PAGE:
What is the logic behind the function of flip flops and what are their main applications.

In other words what makes them so usefull.

I've been reading up on one particular Flip flop by National Semiconductor. There are 4 inputs and two outputs. (actually two sets)

What are some applications for this type.

Go easy...I'm new to digital.

Any help appreciated.
Posted on 2003-04-21 19:57:06 by IwasTitan
Another name for a flip-flop is a "latch". It can be used to 'latch' onto the status of a digital signal line and save or store the status of that line. In other words, you may have noticed the flop has one input called a clock and another called d for data. If d is high and the clock is 'clocked' the output on the Q side will be the same as d while Q/ (Q NOT) will be the opposite of Q.

Since the Q outputs only change on the transition of the clock input, the flop can also be used as a divide by two frequency divider. What happens is you can have, say, a 2mhz clock on the clock input. The Q/ output is fed back to the d input. If d is HI, and the clock clocks, then Q will go high and Q/ will go low. Since Q/ is connected to d, d will also go low. Then, on the next transisition of the clock, Q will go low while Q/ and d go high. The consequence is a divide by two of the clock input.

Now I described the easier of the flip flops, the dflop like a 7474. There are also JK flip flops which work, essentially, the same but they have two inputs and I'm out of time. More later.
Posted on 2003-04-21 20:19:52 by drhowarddrfine
Flip-flops are also the simplest form of memory. AFAIK most registers in the computer are implemented via some sort of flip-flop. This is because the flip-flop can maintain a state.
Posted on 2003-04-21 22:16:39 by AmkG
The easiest FF to understand with basic AND/OR logic is the RS (reset-set) type. It can be built with two NAND gates (or two NOR gates). It has two inputs, R and S, and can have two outputs. It is an asynchronous FF, meaning it's not clocked.

In the NAND gate version, one input is set LOW to force the corresponding gate's output HIGH, and the other output LOW. When the input is set back to HIGH (both inputs HIGH), the outputs don't change.

The RS flipflop is the basis for building other types of flipflops. A progression of topics might be: gated FFs, two-stage FFs, edge-triggered FFs.
Posted on 2003-04-21 23:25:04 by tenkey
There are 4 inputs and two outputs. (actually two sets)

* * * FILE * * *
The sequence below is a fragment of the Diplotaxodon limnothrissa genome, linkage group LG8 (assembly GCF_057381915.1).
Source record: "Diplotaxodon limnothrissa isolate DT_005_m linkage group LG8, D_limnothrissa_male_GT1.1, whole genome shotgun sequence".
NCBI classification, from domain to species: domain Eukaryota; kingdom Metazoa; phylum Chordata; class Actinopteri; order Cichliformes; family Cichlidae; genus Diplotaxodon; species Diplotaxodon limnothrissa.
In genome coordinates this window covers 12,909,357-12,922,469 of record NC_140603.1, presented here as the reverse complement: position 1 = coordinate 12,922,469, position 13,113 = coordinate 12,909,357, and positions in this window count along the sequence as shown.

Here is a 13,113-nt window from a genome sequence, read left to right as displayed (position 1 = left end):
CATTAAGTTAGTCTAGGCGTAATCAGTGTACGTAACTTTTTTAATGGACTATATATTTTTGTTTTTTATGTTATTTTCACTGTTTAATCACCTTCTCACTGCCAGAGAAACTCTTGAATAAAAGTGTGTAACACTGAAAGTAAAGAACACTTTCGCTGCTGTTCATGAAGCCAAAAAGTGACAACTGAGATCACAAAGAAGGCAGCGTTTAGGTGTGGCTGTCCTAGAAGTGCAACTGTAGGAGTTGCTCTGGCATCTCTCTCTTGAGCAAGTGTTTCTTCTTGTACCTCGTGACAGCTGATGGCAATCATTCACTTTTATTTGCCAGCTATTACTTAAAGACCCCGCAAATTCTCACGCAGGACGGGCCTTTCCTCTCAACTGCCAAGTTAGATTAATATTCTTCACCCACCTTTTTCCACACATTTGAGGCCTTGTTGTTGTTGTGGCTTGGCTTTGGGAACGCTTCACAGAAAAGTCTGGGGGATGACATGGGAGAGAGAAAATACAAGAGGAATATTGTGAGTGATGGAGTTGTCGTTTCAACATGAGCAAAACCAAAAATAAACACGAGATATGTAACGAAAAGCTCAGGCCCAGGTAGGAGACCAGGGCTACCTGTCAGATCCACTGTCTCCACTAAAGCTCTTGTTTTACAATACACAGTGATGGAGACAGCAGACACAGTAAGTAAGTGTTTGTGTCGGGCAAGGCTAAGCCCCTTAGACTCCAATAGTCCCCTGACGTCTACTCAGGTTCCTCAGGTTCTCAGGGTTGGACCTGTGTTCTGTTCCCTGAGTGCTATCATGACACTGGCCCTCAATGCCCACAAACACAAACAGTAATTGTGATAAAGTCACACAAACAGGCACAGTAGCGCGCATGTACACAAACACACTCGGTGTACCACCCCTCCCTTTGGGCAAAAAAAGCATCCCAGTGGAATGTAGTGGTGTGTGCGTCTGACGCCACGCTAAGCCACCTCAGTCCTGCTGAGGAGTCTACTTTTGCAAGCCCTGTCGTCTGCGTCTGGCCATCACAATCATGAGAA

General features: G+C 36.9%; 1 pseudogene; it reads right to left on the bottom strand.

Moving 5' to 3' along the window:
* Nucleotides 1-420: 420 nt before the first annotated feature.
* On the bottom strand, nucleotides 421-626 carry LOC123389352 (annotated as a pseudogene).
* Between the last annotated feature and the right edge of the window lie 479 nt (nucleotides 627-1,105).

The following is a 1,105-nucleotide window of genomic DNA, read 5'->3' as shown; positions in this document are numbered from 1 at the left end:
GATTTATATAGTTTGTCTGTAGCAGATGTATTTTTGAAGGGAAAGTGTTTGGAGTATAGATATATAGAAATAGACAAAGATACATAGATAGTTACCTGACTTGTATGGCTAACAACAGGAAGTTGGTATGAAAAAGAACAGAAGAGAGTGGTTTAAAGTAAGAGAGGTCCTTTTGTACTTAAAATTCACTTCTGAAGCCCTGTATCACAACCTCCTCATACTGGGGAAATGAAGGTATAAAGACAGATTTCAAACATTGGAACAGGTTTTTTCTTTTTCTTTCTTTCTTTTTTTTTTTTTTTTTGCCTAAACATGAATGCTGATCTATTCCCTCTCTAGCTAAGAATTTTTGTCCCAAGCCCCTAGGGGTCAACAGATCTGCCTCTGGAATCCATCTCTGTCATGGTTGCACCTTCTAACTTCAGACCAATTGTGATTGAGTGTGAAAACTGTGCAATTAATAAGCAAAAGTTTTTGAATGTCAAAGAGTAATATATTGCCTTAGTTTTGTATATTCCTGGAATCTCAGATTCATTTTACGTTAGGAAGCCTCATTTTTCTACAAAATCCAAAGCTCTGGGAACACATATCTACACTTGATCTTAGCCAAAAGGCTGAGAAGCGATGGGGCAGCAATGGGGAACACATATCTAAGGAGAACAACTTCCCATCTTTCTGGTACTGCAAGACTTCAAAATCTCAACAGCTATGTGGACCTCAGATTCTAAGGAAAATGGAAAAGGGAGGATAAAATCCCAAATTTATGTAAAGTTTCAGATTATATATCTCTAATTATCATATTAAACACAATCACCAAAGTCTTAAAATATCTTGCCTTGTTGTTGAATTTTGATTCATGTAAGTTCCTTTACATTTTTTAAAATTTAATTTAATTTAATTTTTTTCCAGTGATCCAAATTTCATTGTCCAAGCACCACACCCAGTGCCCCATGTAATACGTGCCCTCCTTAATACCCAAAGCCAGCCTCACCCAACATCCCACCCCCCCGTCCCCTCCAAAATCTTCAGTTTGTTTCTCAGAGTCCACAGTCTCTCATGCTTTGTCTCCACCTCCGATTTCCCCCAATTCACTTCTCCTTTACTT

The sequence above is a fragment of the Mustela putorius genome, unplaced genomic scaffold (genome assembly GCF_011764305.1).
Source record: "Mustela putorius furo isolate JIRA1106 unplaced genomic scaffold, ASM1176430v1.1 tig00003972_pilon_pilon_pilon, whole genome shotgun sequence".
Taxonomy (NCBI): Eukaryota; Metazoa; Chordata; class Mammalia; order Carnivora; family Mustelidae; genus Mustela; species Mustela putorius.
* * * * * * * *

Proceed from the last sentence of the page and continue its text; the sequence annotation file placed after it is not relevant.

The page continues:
(It would help lots if you post the part number too)

For 4 inouts, I'd guess its a J-K type, the inputs being J, K, CLEAR and SET. Outputs are Q and not Q (always complement each other). Actually, there should be a 5th inout too, a clock.

CLEAR and SET should make sense, they do the same as the basic type tenkey describes. J and K get more interesting:



J K Qn+1
0 0 (same)
0 1 0
1 0 1
1 1 (toggles)


What the thing sodes depends on what value J and K have at the clock edge. For both low, nothing happens, it staye the same. For both high, it toggles (1 becomes 0, o becomes 1). For only one high, it either sets or resets.

How is it usefull? For something called a state machine. Imagine you have a box, N inputs, M outputs, and at a clock edge you look at the inputs to determine the new output. Such a machine's next value may very well depend not only on the inputs, but on the current output (and thats why it is a state machine).

One way to impliment such a thing is with a JK flip flop for each independent output, where 'independent' meaning can't be made from some simple AND OR INVERT function of the other outputs.

Basically, you write down every possible input combination along with the subsequent outputs and create a state table. From this table, you can write an exuation for all the J and K inputs so the outputs do what you need them to do.

Its not a frequent problem, I only used them once in a motor stepper. That needed 4 outputs, only one high at a time. The input was a direction control, high they went round one way, low the other.
Posted on 2003-04-21 23:56:01 by Ernie
Here is some basic information about digital logic, including flipflops. Even includes experiments...

http://www.play-hookey.com/digital/
Posted on 2003-04-22 20:25:25 by tenkey
Thats a good link... I suggest to anyone learning to read the brief tutorials as well.

:NaN:
Posted on 2003-04-22 21:23:34 by NaN
Thanks for the great replies guys.

Have a much better understands of FFs and what their uses are now.


:alright:
Posted on 2003-04-23 11:18:46 by IwasTitan